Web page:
There are a few reasons why there is no current correlation between weed and car insurance. First, there are several factors that go into the total cost of insurance. We wrote about this in detail on our Car Insurance Frequently Asked Questions pages, but here’s the gist.
Insurance companies use several sources of information to set rates. This includes data about whether a particular geographic location is statistically more prone to car accidents. The more likely drivers in an area will crash, the higher that area’s rates tend to be.
If high rates of marijuana use lead to more crashes, we might expect those areas to have more expensive insurance. That leads to this question:
What are the effects of marijuana on driving and car crashes?
To find this answer, we looked for reported studies on the issue. In May 2016, The Washington Times reported that in Washington state, which legalized recreational marijuana in 2012, the percentage of drivers who had used pot within hours of a fatal crash had doubled between 2013 and 2014.
This may sound alarming at first. The truth is that it’s nearly impossible to tell whether the drivers in these fatal crashes were actually impaired by the THC they consumed. According to Science Daily, research shows that although blood tests can assess the level of THC in a person’s system, “There is no science showing that drivers reliably become impaired at a specific level of marijuana in the blood. Depending on the individual, drivers with relatively high levels of marijuana in their system might not be impaired, while others with low levels may be unsafe behind the wheel.”
The reality is that even if more drivers happen to have pot in their system after a crash, that doesn’t mean that the marijuana is actually contributing to more accidents.
A factor that does contribute to the cost of car insurance is alcohol. This is particularly true for male drivers, who are statistically more likely to be in alcohol-related fatal crashes. This is because, in contrast to testing for THC, blood-alcohol content (BAC) tests are much more scientifically reliable. Unless marijuana testing becomes more dependable, it seems that alcohol will remain a much bigger factor in car insurance costs.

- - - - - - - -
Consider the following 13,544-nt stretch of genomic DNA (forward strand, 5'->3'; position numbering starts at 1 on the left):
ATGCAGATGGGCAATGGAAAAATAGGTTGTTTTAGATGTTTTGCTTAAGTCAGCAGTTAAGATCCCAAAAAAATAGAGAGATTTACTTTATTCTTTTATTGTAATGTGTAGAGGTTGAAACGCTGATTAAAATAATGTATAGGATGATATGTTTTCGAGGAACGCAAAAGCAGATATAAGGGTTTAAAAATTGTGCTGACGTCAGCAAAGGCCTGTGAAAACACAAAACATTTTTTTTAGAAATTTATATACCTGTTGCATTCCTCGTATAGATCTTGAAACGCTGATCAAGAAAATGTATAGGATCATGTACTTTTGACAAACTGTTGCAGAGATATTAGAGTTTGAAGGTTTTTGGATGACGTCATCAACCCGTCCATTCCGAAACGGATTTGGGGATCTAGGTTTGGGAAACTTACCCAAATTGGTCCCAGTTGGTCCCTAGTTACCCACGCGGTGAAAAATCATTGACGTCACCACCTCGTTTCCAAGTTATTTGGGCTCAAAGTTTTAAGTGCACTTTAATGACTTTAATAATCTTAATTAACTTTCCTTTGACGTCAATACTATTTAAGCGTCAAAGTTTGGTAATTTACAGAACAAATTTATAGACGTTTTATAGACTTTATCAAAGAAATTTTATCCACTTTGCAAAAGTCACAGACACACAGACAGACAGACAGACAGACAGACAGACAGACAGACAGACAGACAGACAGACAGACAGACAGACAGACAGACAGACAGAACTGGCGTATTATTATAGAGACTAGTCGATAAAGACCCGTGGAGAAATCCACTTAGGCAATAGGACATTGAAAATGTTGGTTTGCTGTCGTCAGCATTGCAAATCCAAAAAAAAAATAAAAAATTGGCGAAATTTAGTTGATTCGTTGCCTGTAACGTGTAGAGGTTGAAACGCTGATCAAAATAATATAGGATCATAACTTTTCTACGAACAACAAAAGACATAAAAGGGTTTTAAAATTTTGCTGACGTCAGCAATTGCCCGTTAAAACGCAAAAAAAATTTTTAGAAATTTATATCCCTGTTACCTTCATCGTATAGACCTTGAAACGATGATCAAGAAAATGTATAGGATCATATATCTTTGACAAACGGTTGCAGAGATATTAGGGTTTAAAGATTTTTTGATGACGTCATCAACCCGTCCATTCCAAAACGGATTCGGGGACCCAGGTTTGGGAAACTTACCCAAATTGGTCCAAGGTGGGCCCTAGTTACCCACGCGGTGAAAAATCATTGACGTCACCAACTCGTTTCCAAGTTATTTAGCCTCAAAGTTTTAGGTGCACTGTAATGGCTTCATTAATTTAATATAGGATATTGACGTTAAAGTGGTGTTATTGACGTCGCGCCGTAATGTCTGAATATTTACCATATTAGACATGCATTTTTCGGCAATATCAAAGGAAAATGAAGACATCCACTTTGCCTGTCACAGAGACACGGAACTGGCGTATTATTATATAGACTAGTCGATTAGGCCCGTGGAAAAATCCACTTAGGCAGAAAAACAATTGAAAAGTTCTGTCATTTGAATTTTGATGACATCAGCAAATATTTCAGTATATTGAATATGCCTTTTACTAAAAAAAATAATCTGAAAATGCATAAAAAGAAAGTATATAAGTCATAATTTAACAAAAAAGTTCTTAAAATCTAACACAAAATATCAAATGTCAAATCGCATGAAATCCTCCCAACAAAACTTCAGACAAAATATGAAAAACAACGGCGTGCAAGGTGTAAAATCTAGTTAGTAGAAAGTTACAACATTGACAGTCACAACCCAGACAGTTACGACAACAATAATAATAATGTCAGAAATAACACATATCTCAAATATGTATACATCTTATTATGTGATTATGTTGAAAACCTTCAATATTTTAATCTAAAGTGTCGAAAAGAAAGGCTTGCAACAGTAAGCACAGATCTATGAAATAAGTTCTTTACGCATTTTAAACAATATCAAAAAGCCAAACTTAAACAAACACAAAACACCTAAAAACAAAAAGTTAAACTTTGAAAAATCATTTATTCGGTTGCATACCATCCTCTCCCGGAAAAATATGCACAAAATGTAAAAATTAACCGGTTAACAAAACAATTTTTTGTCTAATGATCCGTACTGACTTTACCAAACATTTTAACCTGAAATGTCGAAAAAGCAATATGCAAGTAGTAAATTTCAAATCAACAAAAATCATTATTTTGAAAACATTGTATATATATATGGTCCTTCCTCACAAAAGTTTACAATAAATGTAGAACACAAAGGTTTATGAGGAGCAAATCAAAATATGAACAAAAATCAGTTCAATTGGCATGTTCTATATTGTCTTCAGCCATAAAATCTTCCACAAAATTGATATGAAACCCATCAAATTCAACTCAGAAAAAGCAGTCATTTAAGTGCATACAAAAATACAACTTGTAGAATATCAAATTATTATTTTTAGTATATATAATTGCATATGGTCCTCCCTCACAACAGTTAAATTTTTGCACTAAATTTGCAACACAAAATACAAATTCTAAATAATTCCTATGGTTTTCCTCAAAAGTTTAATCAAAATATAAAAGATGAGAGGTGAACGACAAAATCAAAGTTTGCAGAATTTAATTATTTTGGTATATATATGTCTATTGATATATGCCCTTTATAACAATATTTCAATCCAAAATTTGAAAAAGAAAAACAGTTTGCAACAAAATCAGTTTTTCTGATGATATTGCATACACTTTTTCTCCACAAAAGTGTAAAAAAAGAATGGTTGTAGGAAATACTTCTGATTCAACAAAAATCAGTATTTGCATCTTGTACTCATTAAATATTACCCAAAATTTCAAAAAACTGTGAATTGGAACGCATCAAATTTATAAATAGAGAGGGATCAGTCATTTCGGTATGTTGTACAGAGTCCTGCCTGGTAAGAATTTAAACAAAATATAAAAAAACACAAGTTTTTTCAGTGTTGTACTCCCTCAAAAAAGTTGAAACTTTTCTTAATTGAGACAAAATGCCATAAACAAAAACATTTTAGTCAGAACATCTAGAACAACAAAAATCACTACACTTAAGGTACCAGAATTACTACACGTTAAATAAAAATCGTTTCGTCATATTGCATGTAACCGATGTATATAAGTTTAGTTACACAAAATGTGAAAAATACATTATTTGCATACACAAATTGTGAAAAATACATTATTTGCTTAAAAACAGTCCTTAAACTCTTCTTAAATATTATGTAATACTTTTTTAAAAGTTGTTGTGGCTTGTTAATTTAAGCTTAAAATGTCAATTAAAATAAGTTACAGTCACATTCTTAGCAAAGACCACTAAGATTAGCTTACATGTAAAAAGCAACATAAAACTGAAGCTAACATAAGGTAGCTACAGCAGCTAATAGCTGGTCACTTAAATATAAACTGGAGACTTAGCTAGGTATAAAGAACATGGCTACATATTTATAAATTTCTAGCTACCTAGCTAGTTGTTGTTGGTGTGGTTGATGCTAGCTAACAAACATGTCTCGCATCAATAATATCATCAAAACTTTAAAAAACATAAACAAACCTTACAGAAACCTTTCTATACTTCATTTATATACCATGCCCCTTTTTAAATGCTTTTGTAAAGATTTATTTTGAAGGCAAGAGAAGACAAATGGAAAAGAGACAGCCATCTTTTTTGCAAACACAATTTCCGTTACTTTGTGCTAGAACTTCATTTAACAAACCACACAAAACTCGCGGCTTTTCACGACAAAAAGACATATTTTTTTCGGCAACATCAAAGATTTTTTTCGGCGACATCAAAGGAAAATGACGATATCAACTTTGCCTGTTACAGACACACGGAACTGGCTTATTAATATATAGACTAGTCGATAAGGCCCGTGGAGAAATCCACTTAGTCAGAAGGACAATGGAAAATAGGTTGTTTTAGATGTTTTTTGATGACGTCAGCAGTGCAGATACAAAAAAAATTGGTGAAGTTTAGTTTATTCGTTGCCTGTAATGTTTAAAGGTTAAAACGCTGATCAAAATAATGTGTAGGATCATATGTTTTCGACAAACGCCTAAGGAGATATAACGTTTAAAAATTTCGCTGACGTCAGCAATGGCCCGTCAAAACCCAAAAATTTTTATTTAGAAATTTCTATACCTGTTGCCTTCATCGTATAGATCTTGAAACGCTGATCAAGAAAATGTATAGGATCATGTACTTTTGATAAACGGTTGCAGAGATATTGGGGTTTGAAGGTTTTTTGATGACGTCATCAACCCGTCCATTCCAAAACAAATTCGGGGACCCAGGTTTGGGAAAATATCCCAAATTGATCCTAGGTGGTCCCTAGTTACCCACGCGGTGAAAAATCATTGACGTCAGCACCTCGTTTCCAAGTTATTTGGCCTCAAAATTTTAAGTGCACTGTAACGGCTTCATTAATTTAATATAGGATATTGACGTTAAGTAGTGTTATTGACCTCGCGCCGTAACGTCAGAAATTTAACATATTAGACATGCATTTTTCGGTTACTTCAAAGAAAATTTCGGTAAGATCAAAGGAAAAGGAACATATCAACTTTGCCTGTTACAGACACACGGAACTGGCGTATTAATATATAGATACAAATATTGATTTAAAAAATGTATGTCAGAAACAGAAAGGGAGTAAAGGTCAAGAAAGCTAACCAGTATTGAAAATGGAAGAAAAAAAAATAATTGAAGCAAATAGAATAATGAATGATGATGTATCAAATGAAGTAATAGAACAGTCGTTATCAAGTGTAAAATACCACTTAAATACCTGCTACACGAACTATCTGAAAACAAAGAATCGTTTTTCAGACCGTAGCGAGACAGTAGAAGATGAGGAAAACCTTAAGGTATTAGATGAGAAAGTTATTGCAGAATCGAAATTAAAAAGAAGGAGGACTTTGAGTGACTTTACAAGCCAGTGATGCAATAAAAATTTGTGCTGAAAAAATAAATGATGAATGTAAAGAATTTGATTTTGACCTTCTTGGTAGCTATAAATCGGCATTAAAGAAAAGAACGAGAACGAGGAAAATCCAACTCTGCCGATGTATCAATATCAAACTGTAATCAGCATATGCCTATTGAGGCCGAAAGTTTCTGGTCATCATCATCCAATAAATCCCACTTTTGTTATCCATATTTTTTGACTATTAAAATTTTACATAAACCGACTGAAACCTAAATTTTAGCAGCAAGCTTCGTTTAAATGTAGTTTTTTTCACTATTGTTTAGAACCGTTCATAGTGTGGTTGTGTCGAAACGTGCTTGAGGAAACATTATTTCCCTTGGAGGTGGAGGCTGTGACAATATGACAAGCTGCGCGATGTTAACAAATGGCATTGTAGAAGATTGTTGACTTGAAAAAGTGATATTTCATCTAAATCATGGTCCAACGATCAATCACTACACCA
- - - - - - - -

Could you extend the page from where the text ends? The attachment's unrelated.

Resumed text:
Car insurance companies are certainly watching closely to see if pot usage may eventually become a relevant factor for setting rates. But it will take more research—and legislation from state governments—before we see any movement on the issue. According to PreciseLeads.com:
“Until legislators determine the actual effects of marijuana and refine legislation to address it, all that insurance agents in legalized states can do is watch and wait as policies develop — advising clients, as always, to drive safe.”
But even though we can’t find any link between marijuana use and average car insurance rates, that doesn’t mean that as an individual, you can’t get into trouble.
Can You Get a DUI for Marijuana Use?
Despite the scientific unreliability of THC blood tests, many states, including some of those that have legalized recreational or medical marijuana, have laws against driving with pot in your system.
This means that in these states, you could be arrested and charged with a DUI for having THC in your blood, even if the marijuana isn’t currently impairing your driving. Having a legal prescription for pot will not exempt you from these laws.
DUIs can dramatically affect your own car insurance. You could receive significant rate increases for several years—up to $1,500 per year in some cases. You could even have your policy canceled by the insurance company. In addition, your state may legally require you to purchase SR-22 coverage to continue driving. This type of coverage is costly and can make the process of shopping for insurance difficult. To be safe, never drive while under the influence of alcohol or any drug.
So there you have it. Car insurance rates are dictated by bad drivers, distracted drivers, uninsured drivers, alcohol and prescription drug impaired drivers and the weather. Marijuana is not a factor for any increase in insurance, according to the federal government and the reality of a lot of people smoking marijuana who do not get into accidents.